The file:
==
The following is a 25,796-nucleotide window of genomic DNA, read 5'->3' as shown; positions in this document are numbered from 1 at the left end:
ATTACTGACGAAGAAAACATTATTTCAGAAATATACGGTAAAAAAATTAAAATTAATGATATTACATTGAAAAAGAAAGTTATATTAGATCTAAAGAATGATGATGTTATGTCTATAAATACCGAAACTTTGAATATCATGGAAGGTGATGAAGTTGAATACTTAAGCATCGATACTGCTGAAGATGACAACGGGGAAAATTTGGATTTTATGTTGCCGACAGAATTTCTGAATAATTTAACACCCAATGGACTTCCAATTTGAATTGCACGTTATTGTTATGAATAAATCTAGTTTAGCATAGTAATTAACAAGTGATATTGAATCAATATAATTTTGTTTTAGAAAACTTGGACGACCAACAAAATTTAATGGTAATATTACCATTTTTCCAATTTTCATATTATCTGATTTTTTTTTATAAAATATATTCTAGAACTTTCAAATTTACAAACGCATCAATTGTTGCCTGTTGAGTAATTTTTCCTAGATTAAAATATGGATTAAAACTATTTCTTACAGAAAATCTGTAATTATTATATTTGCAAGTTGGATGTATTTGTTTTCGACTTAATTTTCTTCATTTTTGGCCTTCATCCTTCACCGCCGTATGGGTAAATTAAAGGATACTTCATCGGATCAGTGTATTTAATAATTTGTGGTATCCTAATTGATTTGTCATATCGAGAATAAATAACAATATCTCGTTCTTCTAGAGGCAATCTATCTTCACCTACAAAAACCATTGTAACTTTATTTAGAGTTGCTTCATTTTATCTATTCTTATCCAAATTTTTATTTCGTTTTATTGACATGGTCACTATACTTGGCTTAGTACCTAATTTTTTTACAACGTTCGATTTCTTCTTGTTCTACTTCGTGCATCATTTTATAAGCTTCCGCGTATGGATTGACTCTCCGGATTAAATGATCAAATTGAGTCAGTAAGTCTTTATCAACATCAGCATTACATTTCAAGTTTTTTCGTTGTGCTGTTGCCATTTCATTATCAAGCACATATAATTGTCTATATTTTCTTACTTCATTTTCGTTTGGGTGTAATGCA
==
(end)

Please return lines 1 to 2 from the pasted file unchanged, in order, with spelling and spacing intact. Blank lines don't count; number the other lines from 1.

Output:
The following is a 25,796-nucleotide window of genomic DNA, read 5'->3' as shown; positions in this document are numbered from 1 at the left end:
ATTACTGACGAAGAAAACATTATTTCAGAAATATACGGTAAAAAAATTAAAATTAATGATATTACATTGAAAAAGAAAGTTATATTAGATCTAAAGAATGATGATGTTATGTCTATAAATACCGAAACTTTGAATATCATGGAAGGTGATGAAGTTGAATACTTAAGCATCGATACTGCTGAAGATGACAACGGGGAAAATTTGGATTTTATGTTGCCGACAGAATTTCTGAATAATTTAACACCCAATGGACTTCCAATTTGAATTGCACGTTATTGTTATGAATAAATCTAGTTTAGCATAGTAATTAACAAGTGATATTGAATCAATATAATTTTGTTTTAGAAAACTTGGACGACCAACAAAATTTAATGGTAATATTACCATTTTTCCAATTTTCATATTATCTGATTTTTTTTTATAAAATATATTCTAGAACTTTCAAATTTACAAACGCATCAATTGTTGCCTGTTGAGTAATTTTTCCTAGATTAAAATATGGATTAAAACTATTTCTTACAGAAAATCTGTAATTATTATATTTGCAAGTTGGATGTATTTGTTTTCGACTTAATTTTCTTCATTTTTGGCCTTCATCCTTCACCGCCGTATGGGTAAATTAAAGGATACTTCATCGGATCAGTGTATTTAATAATTTGTGGTATCCTAATTGATTTGTCATATCGAGAATAAATAACAATATCTCGTTCTTCTAGAGGCAATCTATCTTCACCTACAAAAACCATTGTAACTTTATTTAGAGTTGCTTCATTTTATCTATTCTTATCCAAATTTTTATTTCGTTTTATTGACATGGTCACTATACTTGGCTTAGTACCTAATTTTTTTACAACGTTCGATTTCTTCTTGTTCTACTTCGTGCATCATTTTATAAGCTTCCGCGTATGGATTGACTCTCCGGATTAAATGATCAAATTGAGTCAGTAAGTCTTTATCAACATCAGCATTACATTTCAAGTTTTTTCGTTGTGCTGTTGCCATTTCATTATCAAGCACATATAATTGTCTATATTTTCTTACTTCATTTTCGTTTGGGTGTAATGCA